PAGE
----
March 16 2016

Continuous Integration (CI) is the practice within software development that aims to detect source code integration errors sooner rather than later, enabling the development of stable code in a more expedient manner. The continuous cycle follows the pattern of phases that include: code, build, test, and deploy. The tenets of CI include a source code repository where a developer commits changes frequently, an automated process that builds code stored in the repository, testing of the build to ensure code behaves as expected, and deployment of the application once testing is deemed successful.

Tooling for MuleSoft CI

When developing a MuleSoft solution, CI best practices can be easily followed by taking advantage of tools such as GitHub, Maven, Bamboo, and Jenkins. Within this blog, we will walk through implementing the phases of CI utilizing these tools with MuleSoft.

Code Phase

MuleSoft has adopted and recommends Git for Source Code Management (SCM), utilizing cloud-based GitHub to host the repository. It has also become the de facto standard for open source projects, facilitating team development. A plugin for Anypoint Studio is available which enables executing Git commands (push, pull, commit, etc.) within the IDE:


This can also be done outside of Studio as well, using the Git command line functionality. To learn more about setting up a local Git repository, go to A GitHub guide is also available at to walk you through getting started with the tool.

Build Phase

Not only is Maven recommended by MuleSoft to facilitate the build of your application, but also is integrated with Mule and Anypoint Studio.  The management of project dependencies via the Project Object Model (POM) ensures that teams use consistent libraries and dependencies, without the need to download and include jars within projects. To take advantage of Maven, the Mule Maven Plugin must be downloaded and installed in Studio. If not installed already, download and install the Apache Maven product.

To enable Maven for a MuleSoft project, be sure to check the ‘Use Maven’ check box, along with ‘Create a default .gitignore file’ when creating a new project.  Update the group id and artifact id as appropriate:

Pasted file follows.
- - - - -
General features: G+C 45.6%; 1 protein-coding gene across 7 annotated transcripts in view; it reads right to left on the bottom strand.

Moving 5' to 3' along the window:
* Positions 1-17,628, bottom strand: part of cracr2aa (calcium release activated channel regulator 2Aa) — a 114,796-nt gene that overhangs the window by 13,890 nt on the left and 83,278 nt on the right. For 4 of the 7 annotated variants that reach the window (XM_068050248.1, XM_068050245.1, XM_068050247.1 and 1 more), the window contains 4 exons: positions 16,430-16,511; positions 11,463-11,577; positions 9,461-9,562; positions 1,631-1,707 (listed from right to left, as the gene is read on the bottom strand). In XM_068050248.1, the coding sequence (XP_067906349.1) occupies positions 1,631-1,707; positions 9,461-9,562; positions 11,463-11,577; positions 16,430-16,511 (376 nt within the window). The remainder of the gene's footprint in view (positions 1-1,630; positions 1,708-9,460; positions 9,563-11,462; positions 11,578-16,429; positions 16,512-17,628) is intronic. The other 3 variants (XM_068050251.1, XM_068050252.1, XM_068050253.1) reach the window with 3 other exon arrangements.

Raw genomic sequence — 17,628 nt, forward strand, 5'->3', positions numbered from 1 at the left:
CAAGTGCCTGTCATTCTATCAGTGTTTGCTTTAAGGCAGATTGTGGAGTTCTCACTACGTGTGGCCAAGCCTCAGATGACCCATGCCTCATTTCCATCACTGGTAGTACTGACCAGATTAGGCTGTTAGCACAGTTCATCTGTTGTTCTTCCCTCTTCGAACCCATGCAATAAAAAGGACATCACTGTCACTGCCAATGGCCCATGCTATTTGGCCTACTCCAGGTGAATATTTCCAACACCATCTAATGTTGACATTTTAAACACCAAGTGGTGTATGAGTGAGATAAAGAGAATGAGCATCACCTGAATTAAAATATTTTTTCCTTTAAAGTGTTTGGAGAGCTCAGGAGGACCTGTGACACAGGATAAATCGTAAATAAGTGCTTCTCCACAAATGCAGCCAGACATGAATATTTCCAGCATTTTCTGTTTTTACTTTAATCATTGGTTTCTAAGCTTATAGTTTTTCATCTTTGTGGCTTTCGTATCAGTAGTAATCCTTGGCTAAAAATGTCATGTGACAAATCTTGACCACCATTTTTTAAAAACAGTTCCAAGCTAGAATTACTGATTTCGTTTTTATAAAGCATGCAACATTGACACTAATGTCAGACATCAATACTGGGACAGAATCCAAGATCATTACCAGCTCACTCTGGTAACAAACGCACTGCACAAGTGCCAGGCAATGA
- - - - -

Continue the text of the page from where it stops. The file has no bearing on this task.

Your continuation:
Test Phase

Along with facilitating builds, Maven also provides the ability to run automated tests. The level of testing in this phase can include unit and integration testing.

Unit testing consists of validation of an individual unit of source code, e.g. a Mule flow. This can be accomplished utilizing the testing framework, MUnit, which is fully integrated with Maven. It does require a plugin to Studio. The mocking functionality in MUnit provides the ability to define the behavior for a message processor, isolating the unit of code as much as possible (see my previous blog for further details). The unit tests are run prior to Maven packaging or deploying code to an environment, as noted in Maven Build Lifecycle basics. A build will be deemed to be in a failed state by Maven if any of the tests fail.

Integration tests are typically run after all unit tests have run successfully, validating that the units of code interact as intended. Leveraging the Maven failsafe plugin, integration testing can include deployment of a Mule application to a test environment (i.e. Sandbox), running of the tests, and if necessary, undeploying the application. This is all done via the settings defined within the POM which includes specifying the Maven phases pre-integration-test, post-integration-test and integration-test. Test cases are written in Java and need to extend the FunctionalTestCase defined in the MuleSoft provided package, org.mule.tck.junit4.FunctionalTestCase:

import org.junit.Test; import org.mule.api.MuleEvent; import org.mule.tck.junit4.FunctionalTestCase; public class TestHelloWorldTestITCase extends FunctionalTestCase

One thing to keep in mind is that the Java code developed for the integration test must be suffixed with ‘ITCase’ (i.e. and reside within src/test/java. Also, per Maven documentation, the ‘verify’ command should be used instead of ‘integration-test’, otherwise the post-integration-phase will not be executed.

Below is a sample of the configuration needed within the POM for integration testing. In this specific example, the testing is performed in an existing local environment:

<plugin> <groupId></groupId> <artifactId>mule-maven-plugin</artifactId> <version>2.0</version> <configuration> <deploymentType>standalone</deploymentType> <muleVersion>3.7.2</muleVersion> <muleHome>C:\Mulesoft\mule-enterprise-standalone-3.7.3</muleHome> </configuration> <executions> <execution> <id>deploy</id> <phase>pre-integration-test</phase> <goals> <goal>deploy</goal> </goals> </execution> <execution> <id>undeploy</id> <phase>post-integration-test</phase> <goals> <goal>undeploy</goal> </goals> </execution> </executions> </plugin> <plugin> <groupId>org.apache.maven.plugins</groupId> <artifactId>maven-failsafe-plugin</artifactId> <executions> <execution> <id>integration-test</id> <phase>integration-test</phase> <goals> <goal>integration-test</goal> <goal>verify</goal> </goals> </execution> </executions> </plugin>

Deploy Phase

Deployment of applications can be done via Maven to a Mule local standalone server, Anypoint Runtime Manager, or to CloudHub. The POM provides the details necessary for the intended deployment target. For example, a CloudHub deployment needs the following included in the POM:

<plugin> <groupId></groupId> <artifactId>mule-maven-plugin</artifactId> <version>2.0</version> <configuration> <deploymentType>cloudhub</deploymentType> <muleVersion>3.7.2</muleVersion> <username>AnypointUsername</username> <password>${password}</password> <workerType>Micro</workerType> <redeploy>true</redeploy> <environment>Production</environment> </configuration> <executions> <execution> <id>deploy</id> <phase>deploy</phase> <goals> <goal>deploy</goal> </goals> </execution> </executions> </plugin>